End the Death Penalty or Speed It Up – California Faces Opposing Ballot Initiatives

Credit: Photo: Eric Risberg/AP
A condemned inmate is wheeled back to his cell on death row at San Quentin State Prison on Aug. 16, 2016.
By: Liliana Segura
The Intercept
ON THE DAY a California jury sentenced 25-year-old Irving Ramirez to die, Dionne Wilson went out to a bar to celebrate. “We had a major party,” she told me. Ramirez had shot and killed her husband, Dan, in 2005 — the first Alameda County cop to be murdered in the line of duty in almost 40 years.

Death Penalty Loses Majority Support for First Time in 45 Years

By: Niraj Chokshi
New York Times

For the first time in almost half a century, support for the death penalty has dipped below 50 percent in the United States.

Voices from California's Death Row

Death Penalty Initiatives in the California Election


We invite people to check this ongoing and vitally important election year project:  

Voices From California's Death Row. 

There are two initiatives that have made it on the ballot for the November election– Proposition 62 is called "The Justice that Works Act" and seeks to replace the death penalty with life without possibility of parole.  

The other is Proposition 66 and is called the "Death Penalty Reform and Savings Act of 2016".

Voices from California's Death Row

Tracy Dearl Cain

I am writing this letter in response to your request for comments from CA Death Row inmates regarding the proposed Justice that Works Act, 2016.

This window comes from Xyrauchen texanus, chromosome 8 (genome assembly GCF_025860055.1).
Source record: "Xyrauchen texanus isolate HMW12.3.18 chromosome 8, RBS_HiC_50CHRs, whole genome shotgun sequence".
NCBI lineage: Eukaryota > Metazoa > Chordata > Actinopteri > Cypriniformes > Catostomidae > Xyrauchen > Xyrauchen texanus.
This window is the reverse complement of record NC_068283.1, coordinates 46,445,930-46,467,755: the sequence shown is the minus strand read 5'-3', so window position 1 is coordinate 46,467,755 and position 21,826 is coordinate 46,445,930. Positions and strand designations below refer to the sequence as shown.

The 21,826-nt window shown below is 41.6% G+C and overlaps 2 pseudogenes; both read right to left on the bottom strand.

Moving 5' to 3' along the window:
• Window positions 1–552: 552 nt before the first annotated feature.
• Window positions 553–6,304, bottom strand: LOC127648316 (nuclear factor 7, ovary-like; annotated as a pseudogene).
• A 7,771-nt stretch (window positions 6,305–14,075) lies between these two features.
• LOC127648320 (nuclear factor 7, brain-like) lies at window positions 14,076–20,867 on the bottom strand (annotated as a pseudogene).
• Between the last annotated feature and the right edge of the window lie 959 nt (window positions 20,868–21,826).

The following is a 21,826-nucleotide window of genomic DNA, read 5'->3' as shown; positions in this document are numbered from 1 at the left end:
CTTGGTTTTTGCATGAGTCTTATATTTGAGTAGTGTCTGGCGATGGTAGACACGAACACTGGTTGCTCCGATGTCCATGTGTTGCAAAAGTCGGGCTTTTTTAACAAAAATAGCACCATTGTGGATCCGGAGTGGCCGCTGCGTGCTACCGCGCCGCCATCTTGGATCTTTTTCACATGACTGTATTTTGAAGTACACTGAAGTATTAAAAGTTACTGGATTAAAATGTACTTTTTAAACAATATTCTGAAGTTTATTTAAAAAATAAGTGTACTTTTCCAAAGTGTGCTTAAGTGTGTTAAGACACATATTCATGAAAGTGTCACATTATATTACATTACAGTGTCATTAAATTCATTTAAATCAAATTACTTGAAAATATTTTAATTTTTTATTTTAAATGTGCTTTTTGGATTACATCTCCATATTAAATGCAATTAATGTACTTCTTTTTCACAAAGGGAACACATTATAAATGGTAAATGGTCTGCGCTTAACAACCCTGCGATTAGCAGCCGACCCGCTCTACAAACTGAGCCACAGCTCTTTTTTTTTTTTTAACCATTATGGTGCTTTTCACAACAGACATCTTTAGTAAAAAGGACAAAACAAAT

My name is Tracy Dearl Cain. I’ve been on California Death Row going on 30 years now. I am a reasonably intelligent man. This is my personal response to the Justice that Works Act of 2016. I can’t speak for the entire Death Row population.  Personally, it’s hard for me to get around the idea that advocates for justice could structure a proposal that eludes the very essence of what justice stands for: Fairness.

Texas Sees an Unusual Lull in Executions

By: Jolie McCullough
The Texas Tribune

The last execution in Texas was more than five months ago, the longest gap since 2008. While the hiatus eight years ago reflected a nationwide pause as the U.S. Supreme Court considered the constitutionality of lethal injection, this time the reasons for the slowdown are less clear.

Execution dates are still being set, but judges and courts have been rescheduling or stopping executions. At least two judges on the state's highest criminal court say better lawyering by defense attorneys has contributed to the recent stays. Death penalty opponents are looking for a silver lining, hoping the court is more deeply scrutinizing the constitutional use of the punishment.

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